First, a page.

Correspondingly, Mr Chan grew his staff by over 50 per cent, to more than 300 currently – with Singaporeans making up six in 10 of his workers. About 80 employees are dedicated to service RWS – its biggest client by far.
“It was a big turning point for this company as we really grew… It is only because of this demand that we could afford to implement the technology,” said Mr Chan. For instance, the company uses RFID (radio frequency identification) to track the laundry.
It is estimated that the IRs currently contribute about 1.5 per cent to 2 per cent of Singapore’s gross domestic product, a Ministry of Trade and Industry (MTI) spokesperson said. The presence of the IRs also supports more than 40,000 jobs throughout the economy, she added.
Experts TODAY spoke to said that the IRs’ economic performances have met all expectations in terms of tourism growth and job creation for Singaporeans.
But for all the economic benefits – tourist arrivals, new jobs, bumper contracts for Singapore companies, spin-off businesses – that the IRs have generated, the social costs their casino operations have brought remains a minefield for policy-makers.
And after a blistering performance in the initial years – helping their parent companies Genting Singapore (RWS) and Las Vegas Sands (MBS) to record profits – the IRs’ quarterly profits have shrunk in the past months.
With or without the current economic uncertainties, the IRs appear to have hit their peak in terms of generating economic benefits to Singapore, experts said.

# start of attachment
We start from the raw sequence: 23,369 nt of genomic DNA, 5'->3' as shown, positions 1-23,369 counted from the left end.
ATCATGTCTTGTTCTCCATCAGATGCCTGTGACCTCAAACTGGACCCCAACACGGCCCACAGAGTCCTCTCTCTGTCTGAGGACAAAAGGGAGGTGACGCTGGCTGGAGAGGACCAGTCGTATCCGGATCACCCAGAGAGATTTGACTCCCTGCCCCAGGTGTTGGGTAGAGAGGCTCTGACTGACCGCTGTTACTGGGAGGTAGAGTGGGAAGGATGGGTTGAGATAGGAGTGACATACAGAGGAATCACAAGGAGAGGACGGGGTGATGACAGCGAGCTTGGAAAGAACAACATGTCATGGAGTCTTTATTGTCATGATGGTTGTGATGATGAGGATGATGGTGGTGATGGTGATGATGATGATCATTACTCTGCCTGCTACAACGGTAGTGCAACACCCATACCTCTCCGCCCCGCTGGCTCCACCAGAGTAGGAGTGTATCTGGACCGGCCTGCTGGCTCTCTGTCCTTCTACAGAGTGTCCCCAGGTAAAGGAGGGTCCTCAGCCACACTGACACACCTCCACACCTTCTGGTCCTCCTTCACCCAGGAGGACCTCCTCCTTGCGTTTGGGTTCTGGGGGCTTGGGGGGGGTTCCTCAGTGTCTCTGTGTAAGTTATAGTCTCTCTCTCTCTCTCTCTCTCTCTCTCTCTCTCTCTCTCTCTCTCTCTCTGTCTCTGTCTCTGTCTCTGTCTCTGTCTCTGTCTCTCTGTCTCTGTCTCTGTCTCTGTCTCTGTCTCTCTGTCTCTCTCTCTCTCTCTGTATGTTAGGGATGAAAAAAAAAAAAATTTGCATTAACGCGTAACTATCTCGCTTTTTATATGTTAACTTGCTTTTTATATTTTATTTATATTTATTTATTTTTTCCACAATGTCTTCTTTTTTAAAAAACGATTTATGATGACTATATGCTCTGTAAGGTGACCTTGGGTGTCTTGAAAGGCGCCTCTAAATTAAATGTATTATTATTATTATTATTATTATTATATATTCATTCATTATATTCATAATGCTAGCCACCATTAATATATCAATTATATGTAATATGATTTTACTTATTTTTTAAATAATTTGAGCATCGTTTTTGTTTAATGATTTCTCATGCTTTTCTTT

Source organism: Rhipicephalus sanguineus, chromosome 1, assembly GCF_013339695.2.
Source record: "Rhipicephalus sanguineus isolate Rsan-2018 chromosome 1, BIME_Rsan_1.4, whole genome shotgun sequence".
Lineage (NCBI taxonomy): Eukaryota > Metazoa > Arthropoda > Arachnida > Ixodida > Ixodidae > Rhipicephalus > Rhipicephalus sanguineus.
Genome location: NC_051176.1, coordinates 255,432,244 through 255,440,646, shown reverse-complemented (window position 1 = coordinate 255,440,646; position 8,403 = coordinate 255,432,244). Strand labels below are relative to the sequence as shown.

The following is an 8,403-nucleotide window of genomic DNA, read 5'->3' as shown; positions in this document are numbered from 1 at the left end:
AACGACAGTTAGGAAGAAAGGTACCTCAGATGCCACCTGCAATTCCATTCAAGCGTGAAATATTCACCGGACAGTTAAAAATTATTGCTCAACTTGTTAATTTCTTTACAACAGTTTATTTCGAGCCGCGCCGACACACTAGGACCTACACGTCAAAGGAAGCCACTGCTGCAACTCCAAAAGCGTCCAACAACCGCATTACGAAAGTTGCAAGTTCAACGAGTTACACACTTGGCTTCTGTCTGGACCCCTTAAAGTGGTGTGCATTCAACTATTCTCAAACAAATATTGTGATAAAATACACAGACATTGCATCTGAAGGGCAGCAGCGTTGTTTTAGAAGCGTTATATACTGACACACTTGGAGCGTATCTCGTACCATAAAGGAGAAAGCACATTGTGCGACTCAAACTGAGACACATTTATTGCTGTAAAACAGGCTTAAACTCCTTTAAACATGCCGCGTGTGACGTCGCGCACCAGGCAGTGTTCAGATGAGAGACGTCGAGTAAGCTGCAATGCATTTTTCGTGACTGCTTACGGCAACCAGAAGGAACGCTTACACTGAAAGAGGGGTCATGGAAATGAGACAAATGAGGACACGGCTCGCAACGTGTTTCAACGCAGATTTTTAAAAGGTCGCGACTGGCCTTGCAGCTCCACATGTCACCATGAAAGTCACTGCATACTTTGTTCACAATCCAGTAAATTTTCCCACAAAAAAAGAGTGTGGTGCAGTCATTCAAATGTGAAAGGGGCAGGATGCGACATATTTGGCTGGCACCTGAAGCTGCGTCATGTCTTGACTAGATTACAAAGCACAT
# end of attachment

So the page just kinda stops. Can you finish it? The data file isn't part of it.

Las Vegas-based economist Jonathan Galaviz of Galaviz & Co – which provides economic analysis and feasibility studies for clients in casino gaming – said: “We feel that the IRs in Singapore are near their maximum economic output capability – there is very little orange juice left to squeeze out of these oranges.”
He added: “Whether you look at GDP contribution, employment, or tourism inducement, all these measures point to the IRs as having already provided their maximum upward value to the economic dynamic of the country.”
An MTI spokesperson suggested as much when she noted that while the IRs have opened more attractions since their opening, “we also need to take into account the possibility of the IRs’ novelty effect wearing off”.
Since MBS and RWS came to town, Singapore companies have clinched the bulk of the contracts awarded by the IRs.
To date, RWS said it has awarded some 750 contracts worth a total of S$800 million to local firms, while MBS last year engaged Singapore-based companies for nine out of 10 of its contracts with a combined value of over S$350 million.
For just a single event at MBS, the orders for Sing See Soon Florist & Landscape can be as many as 456 table flowers, said its Vice-President of Sales and Marketing Gracelyn Lin.
The 90-year-old family-run business has dedicated one-eighth of its 55,000 sq ft office grounds in Punggol to store inventory for the IR. It has also hired eight more workers (five are Singaporeans) and adopted a computerised processing system after the company grew some 20 per cent in its first year servicing MBS’ contracts.
Transport company Sun Gee Travel runs MBS’ airport shuttle service for guests and also sends the IR’s overnight shift workers home.
Its director, Mr Ethan Neo, said the company has had to hire more than 20 new drivers after it was engaged by MBS. The company also bought 10 customised luxury buses specially for MBS’ airport shuttle service. The image of his workers has also improved, said Mr Neo, adding that MBS required his drivers to don smart uniforms and look after the needs of its guests.
Jobs for Singaporeans